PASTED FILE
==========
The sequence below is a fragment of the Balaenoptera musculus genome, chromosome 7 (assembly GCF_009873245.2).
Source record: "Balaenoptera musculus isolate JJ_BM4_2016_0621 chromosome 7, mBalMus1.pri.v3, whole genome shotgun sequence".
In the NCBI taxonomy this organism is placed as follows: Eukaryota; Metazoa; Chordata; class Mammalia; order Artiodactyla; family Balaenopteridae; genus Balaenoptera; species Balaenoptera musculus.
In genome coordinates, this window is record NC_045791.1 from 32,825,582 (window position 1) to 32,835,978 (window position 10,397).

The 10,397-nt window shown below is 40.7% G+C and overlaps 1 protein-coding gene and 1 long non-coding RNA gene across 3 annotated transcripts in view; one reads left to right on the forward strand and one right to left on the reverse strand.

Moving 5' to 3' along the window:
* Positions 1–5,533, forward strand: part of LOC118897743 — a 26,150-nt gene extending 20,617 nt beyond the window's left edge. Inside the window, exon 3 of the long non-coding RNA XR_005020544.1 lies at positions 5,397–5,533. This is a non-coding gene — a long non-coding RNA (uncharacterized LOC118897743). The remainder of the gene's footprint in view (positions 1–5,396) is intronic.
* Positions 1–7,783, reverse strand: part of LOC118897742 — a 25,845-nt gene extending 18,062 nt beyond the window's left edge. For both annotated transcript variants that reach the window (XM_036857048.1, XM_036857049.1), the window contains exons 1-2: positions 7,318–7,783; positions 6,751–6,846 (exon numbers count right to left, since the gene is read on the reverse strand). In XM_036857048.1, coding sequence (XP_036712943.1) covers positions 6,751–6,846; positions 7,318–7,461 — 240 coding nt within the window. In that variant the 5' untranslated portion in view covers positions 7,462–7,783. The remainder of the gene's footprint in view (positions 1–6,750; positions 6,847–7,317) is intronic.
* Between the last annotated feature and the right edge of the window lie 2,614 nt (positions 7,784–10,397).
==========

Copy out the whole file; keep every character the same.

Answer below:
The sequence below is a fragment of the Balaenoptera musculus genome, chromosome 7 (assembly GCF_009873245.2).
Source record: "Balaenoptera musculus isolate JJ_BM4_2016_0621 chromosome 7, mBalMus1.pri.v3, whole genome shotgun sequence".
In the NCBI taxonomy this organism is placed as follows: Eukaryota; Metazoa; Chordata; class Mammalia; order Artiodactyla; family Balaenopteridae; genus Balaenoptera; species Balaenoptera musculus.
In genome coordinates, this window is record NC_045791.1 from 32,825,582 (window position 1) to 32,835,978 (window position 10,397).

The 10,397-nt window shown below is 40.7% G+C and overlaps 1 protein-coding gene and 1 long non-coding RNA gene across 3 annotated transcripts in view; one reads left to right on the forward strand and one right to left on the reverse strand.

Moving 5' to 3' along the window:
* Positions 1–5,533, forward strand: part of LOC118897743 — a 26,150-nt gene extending 20,617 nt beyond the window's left edge. Inside the window, exon 3 of the long non-coding RNA XR_005020544.1 lies at positions 5,397–5,533. This is a non-coding gene — a long non-coding RNA (uncharacterized LOC118897743). The remainder of the gene's footprint in view (positions 1–5,396) is intronic.
* Positions 1–7,783, reverse strand: part of LOC118897742 — a 25,845-nt gene extending 18,062 nt beyond the window's left edge. For both annotated transcript variants that reach the window (XM_036857048.1, XM_036857049.1), the window contains exons 1-2: positions 7,318–7,783; positions 6,751–6,846 (exon numbers count right to left, since the gene is read on the reverse strand). In XM_036857048.1, coding sequence (XP_036712943.1) covers positions 6,751–6,846; positions 7,318–7,461 — 240 coding nt within the window. In that variant the 5' untranslated portion in view covers positions 7,462–7,783. The remainder of the gene's footprint in view (positions 1–6,750; positions 6,847–7,317) is intronic.
* Between the last annotated feature and the right edge of the window lie 2,614 nt (positions 7,784–10,397).